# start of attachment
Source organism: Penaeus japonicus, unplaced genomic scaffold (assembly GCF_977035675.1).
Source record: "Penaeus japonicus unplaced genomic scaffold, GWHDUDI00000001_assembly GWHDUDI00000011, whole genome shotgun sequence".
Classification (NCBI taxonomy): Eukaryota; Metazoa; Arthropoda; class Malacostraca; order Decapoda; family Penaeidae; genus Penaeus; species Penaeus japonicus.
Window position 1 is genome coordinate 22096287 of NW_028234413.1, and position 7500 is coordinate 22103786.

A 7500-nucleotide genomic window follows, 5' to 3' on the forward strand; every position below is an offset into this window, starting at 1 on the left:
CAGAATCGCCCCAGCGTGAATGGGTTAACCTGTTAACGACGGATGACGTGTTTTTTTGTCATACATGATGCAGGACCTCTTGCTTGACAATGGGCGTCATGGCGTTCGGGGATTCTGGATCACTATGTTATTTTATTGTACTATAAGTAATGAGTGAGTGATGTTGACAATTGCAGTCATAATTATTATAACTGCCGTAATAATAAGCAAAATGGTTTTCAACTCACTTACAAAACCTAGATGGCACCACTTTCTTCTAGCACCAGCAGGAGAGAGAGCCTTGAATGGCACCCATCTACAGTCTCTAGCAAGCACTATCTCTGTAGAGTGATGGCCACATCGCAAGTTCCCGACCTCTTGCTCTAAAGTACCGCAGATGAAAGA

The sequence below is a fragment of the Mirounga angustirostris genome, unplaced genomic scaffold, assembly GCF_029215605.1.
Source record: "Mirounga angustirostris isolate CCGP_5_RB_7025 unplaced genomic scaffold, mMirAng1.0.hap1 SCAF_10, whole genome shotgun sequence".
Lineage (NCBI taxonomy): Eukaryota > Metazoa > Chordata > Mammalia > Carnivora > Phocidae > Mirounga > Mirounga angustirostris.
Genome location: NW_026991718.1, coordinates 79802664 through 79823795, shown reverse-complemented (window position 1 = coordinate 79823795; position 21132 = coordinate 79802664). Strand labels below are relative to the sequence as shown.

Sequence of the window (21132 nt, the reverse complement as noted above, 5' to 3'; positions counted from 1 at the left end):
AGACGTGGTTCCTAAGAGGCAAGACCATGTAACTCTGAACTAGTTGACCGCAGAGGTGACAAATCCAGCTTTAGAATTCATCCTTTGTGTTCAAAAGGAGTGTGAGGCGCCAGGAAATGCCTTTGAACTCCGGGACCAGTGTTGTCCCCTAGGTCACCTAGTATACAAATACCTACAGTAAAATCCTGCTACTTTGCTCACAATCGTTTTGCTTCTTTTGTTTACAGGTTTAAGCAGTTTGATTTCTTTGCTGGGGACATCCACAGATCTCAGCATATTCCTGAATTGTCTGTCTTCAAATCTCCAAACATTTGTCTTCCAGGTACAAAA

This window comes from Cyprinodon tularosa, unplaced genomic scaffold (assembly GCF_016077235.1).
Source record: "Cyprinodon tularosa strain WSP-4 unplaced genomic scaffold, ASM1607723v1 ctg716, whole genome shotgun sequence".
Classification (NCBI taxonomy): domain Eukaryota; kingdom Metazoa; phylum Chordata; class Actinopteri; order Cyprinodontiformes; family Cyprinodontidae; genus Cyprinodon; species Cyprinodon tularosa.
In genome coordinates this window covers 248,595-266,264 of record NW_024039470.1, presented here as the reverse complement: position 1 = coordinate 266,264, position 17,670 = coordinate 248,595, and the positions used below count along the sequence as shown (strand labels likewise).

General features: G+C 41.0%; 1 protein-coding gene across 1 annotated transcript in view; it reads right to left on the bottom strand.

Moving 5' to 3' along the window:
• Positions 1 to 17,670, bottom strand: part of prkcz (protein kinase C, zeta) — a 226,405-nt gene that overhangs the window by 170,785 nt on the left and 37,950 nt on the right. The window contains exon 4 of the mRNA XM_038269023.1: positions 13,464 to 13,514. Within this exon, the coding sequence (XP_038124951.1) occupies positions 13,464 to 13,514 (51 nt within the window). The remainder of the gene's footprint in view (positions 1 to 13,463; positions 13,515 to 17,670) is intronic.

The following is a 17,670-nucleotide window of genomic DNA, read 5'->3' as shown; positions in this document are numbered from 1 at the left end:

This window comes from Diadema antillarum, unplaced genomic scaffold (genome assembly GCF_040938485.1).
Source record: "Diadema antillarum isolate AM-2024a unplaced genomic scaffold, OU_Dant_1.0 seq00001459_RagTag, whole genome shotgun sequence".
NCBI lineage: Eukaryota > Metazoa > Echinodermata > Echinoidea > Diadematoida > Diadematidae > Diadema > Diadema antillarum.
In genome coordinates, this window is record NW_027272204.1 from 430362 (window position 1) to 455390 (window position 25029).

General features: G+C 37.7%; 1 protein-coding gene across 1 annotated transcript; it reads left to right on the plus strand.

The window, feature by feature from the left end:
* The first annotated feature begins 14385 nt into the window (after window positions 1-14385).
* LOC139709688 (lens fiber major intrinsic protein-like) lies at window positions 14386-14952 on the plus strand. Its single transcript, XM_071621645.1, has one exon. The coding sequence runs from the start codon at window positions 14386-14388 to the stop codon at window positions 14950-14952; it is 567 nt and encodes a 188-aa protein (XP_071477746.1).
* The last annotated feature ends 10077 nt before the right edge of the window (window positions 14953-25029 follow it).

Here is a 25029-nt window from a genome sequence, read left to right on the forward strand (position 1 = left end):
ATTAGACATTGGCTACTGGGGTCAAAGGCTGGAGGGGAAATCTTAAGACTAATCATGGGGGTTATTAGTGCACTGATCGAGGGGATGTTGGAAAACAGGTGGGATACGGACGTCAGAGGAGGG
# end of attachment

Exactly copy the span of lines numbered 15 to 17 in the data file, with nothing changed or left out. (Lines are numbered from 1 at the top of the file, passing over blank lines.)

Classification (NCBI taxonomy): domain Eukaryota; kingdom Metazoa; phylum Chordata; class Actinopteri; order Cyprinodontiformes; family Cyprinodontidae; genus Cyprinodon; species Cyprinodon tularosa.
In genome coordinates this window covers 248,595-266,264 of record NW_024039470.1, presented here as the reverse complement: position 1 = coordinate 266,264, position 17,670 = coordinate 248,595, and the positions used below count along the sequence as shown (strand labels likewise).

General features: G+C 41.0%; 1 protein-coding gene across 1 annotated transcript in view; it reads right to left on the bottom strand.